7. Feng, L., & Seasholes, M. (2005). Do investor sophistication and trading experience eliminate behavioral biases in finance markets? Review of Finance, 9(3), 305–51.CrossRefGoogle Scholar
  8. Fishbach, A., Friedman, R. S., & Kruglanski, A. W. (2003). Leading us not into temptation: momentary allurements elicit overriding goal activation. Journal of Personality and Social Psychology, 84(2), 296–309.CrossRefGoogle Scholar
  9. Fishbach, A., & Dhar, R. (2005). Goals as excuses or guides: the liberating effect of perceived goal progress on choice. Journal of Consumer Research, 32(3), 370–77.CrossRefGoogle Scholar
  10. Fishbach, A., Dhar, R., & Zhang, Y. (2006). Subgoals as substitutes or complements: the role of goal accessibility. Journal of Personality and Social Psychology, 91(2), 232–42.CrossRefGoogle Scholar
  11. Goldstein, D. G., Johnson, E. J., & Sharpe, W. (2008). Choosing outcomes versus choosing products: consumer-focused retirement investment advice. Journal of Consumer Research, 35(3), 440–56.CrossRefGoogle Scholar
  12. Grinblatt, M., & Keloharju, M. (2000). The investment behavior and performance of various investor types: a study of Finland's unique data set. Journal of Financial Economics, 55(1), 43–67.CrossRefGoogle Scholar
  13. He, X., Inman, J. J., & Mittal, V. (2008). Gender jeopardy in financial risk taking. Journal of Marketing Research, 45(4), 414–24.CrossRefGoogle Scholar
  14. Hoffmann, A. O. I., & Broekhuizen, T. L. J. (2010). Understanding investors' decisions to purchase innovative products: drivers of adoption timing and range. International Journal of Research in Marketing, 27(4), 342–55.CrossRefGoogle Scholar
  15. Jeffrey, S. A., Onay, S., & Larrick, R. P. (2010). Goal attainment as a resource: the cushion effect in risky choice above a goal. Journal of Behavioral Decision Making, 23(2), 191–202.CrossRefGoogle Scholar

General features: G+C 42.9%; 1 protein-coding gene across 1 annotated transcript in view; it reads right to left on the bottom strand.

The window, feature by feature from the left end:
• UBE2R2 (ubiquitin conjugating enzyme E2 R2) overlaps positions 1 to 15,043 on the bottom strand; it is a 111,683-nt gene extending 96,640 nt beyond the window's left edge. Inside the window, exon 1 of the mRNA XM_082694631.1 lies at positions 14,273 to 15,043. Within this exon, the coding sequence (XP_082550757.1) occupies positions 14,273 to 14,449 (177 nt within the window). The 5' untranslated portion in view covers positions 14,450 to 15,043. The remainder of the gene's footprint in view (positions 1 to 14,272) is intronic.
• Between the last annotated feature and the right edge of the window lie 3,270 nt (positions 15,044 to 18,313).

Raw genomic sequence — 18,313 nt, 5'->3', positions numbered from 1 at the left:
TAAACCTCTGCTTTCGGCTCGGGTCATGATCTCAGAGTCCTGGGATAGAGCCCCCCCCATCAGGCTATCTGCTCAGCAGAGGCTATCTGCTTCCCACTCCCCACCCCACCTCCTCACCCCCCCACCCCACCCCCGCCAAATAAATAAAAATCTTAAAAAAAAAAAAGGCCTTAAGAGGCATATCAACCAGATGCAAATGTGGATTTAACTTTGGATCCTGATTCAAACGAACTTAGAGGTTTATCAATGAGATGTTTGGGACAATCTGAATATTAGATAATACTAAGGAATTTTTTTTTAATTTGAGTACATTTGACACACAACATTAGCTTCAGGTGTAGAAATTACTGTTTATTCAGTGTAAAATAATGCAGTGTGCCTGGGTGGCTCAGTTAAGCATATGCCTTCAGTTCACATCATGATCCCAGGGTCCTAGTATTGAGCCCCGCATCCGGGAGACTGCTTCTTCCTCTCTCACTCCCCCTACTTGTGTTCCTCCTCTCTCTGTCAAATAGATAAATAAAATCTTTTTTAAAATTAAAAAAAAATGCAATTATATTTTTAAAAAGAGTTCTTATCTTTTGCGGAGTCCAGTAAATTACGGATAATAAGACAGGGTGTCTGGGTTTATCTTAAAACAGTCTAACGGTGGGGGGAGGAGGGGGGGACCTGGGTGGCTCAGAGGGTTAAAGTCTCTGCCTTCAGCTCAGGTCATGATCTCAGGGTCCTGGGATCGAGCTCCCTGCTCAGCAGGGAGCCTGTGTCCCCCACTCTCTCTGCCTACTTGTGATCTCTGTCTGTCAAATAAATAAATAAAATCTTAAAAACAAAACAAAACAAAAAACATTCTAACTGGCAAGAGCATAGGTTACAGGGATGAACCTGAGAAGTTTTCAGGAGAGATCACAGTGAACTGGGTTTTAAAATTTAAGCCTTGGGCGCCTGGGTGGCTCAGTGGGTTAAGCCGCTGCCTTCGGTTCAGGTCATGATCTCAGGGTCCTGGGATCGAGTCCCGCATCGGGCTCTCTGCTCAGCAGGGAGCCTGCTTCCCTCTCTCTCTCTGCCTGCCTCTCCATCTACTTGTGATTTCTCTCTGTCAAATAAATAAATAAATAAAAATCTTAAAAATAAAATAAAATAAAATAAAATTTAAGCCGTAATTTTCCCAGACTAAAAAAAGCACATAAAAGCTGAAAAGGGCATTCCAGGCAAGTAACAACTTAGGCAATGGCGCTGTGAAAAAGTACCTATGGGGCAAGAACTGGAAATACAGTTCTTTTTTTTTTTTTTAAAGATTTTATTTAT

16. Johnson, J., & Tellis, G. J. (2005). Blowing bubbles: heuristics and biases in the run-up of stock prices. Journal of the Academy of Marketing Science, 33(4), 486–503.CrossRefGoogle Scholar
  17. Johnson, J., Tellis, G. J., & Macinnis, D. J. (2005). Losers, winners, and biased trades. Journal of Consumer Research, 32(2), 324–29.CrossRefGoogle Scholar
  18. Kahneman, D., & Tversky, A. (1979). Prospect theory: an analysis of decision under risk. Econometrica, 47(2), 263–91.CrossRefGoogle Scholar
  19. Kivetz, R., Urminsky, O., & Zheng, Y. (2006). The goal-gradient hypothesis resurrected: purchase acceleration, illusionary goal progress, and customer retention. Journal of Marketing Research, 43(1), 39–58.CrossRefGoogle Scholar
  20. Köpetz, C. A., Kruglanski, A. W., Arens, Z. G., Etkin, J., & Johnson, H. M. (2012). The dynamics of consumer behavior: a goal systemic perspective. Journal of Consumer Psychology, 22(2), 208–23.CrossRefGoogle Scholar
  21. Lee, H.-J., Park, J., Lee, J.-Y., & Wyer, R. S. (2008). Disposition effects and underlying mechanisms in e-trading of stocks. Journal of Marketing Research, 45(3), 362–78.CrossRefGoogle Scholar